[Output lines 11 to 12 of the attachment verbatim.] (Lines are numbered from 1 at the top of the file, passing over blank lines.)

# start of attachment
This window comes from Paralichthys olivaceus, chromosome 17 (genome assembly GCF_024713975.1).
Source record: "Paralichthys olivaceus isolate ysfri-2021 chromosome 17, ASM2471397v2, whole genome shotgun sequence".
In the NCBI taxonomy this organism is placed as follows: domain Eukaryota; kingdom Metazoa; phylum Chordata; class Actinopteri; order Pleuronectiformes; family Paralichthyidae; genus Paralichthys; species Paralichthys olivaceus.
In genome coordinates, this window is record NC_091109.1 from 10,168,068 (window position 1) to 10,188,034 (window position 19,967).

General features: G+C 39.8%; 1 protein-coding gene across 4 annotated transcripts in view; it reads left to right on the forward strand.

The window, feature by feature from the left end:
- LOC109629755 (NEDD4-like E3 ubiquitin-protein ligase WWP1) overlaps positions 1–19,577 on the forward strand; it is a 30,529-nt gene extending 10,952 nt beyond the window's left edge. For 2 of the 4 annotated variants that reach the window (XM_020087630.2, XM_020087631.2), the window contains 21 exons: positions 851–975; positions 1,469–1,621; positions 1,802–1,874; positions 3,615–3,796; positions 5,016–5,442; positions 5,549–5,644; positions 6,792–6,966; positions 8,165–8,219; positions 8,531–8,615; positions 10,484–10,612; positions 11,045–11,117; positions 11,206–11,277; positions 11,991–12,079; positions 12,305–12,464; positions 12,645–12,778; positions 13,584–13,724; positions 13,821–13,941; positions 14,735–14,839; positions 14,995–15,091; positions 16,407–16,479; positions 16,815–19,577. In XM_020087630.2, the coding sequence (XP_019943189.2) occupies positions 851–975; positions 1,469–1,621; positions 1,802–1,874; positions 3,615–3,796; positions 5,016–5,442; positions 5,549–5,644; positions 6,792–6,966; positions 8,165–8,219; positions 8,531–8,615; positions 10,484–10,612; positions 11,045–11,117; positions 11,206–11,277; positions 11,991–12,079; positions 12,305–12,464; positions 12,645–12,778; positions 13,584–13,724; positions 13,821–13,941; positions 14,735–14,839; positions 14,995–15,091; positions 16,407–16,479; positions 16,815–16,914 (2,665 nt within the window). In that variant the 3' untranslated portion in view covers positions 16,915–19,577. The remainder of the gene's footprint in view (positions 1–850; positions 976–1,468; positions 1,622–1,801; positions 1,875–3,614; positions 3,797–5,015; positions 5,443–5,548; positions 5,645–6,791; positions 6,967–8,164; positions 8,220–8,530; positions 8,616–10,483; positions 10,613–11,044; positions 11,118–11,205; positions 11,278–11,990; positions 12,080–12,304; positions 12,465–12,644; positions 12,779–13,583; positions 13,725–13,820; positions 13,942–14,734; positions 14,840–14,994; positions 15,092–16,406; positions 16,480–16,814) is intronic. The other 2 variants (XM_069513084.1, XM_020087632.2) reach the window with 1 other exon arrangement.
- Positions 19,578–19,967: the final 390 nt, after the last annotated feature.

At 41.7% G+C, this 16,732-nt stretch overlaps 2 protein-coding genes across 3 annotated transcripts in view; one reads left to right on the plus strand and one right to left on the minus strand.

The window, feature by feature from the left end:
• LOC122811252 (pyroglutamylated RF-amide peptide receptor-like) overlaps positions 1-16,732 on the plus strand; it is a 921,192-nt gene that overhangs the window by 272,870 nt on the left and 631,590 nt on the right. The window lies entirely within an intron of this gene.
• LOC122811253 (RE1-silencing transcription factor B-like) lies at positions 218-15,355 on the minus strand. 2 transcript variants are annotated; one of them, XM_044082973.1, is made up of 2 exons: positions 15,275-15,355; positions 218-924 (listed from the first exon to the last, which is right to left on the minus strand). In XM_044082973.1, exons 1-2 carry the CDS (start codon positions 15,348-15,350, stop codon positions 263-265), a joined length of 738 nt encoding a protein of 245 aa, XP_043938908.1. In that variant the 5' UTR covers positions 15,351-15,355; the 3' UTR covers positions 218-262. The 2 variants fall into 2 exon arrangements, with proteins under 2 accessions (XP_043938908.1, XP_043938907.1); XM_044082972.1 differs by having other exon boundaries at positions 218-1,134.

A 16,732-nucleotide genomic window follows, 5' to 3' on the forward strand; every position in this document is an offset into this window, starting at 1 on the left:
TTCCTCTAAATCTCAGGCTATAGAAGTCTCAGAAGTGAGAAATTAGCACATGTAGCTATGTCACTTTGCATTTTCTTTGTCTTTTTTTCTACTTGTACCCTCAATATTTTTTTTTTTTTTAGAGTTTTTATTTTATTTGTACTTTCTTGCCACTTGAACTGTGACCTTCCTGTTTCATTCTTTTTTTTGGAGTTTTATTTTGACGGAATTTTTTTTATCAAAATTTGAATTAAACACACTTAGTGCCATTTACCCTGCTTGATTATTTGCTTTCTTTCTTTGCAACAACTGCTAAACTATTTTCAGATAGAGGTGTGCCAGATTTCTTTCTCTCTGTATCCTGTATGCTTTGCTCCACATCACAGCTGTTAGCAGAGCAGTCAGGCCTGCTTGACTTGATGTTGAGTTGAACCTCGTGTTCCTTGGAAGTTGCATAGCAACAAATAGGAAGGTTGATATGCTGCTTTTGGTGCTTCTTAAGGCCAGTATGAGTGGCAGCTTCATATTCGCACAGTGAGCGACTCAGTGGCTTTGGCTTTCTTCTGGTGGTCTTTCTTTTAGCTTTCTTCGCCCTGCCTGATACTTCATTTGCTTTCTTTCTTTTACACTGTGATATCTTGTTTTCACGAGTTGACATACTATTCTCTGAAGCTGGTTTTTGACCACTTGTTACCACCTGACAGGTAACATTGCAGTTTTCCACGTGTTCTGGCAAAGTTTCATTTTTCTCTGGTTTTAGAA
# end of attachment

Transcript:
• LOC122811252 (pyroglutamylated RF-amide peptide receptor-like) overlaps positions 1-16,732 on the plus strand; it is a 921,192-nt gene that overhangs the window by 272,870 nt on the left and 631,590 nt on the right. The window lies entirely within an intron of this gene.
• LOC122811253 (RE1-silencing transcription factor B-like) lies at positions 218-15,355 on the minus strand. 2 transcript variants are annotated; one of them, XM_044082973.1, is made up of 2 exons: positions 15,275-15,355; positions 218-924 (listed from the first exon to the last, which is right to left on the minus strand). In XM_044082973.1, exons 1-2 carry the CDS (start codon positions 15,348-15,350, stop codon positions 263-265), a joined length of 738 nt encoding a protein of 245 aa, XP_043938908.1. In that variant the 5' UTR covers positions 15,351-15,355; the 3' UTR covers positions 218-262. The 2 variants fall into 2 exon arrangements, with proteins under 2 accessions (XP_043938908.1, XP_043938907.1); XM_044082972.1 differs by having other exon boundaries at positions 218-1,134.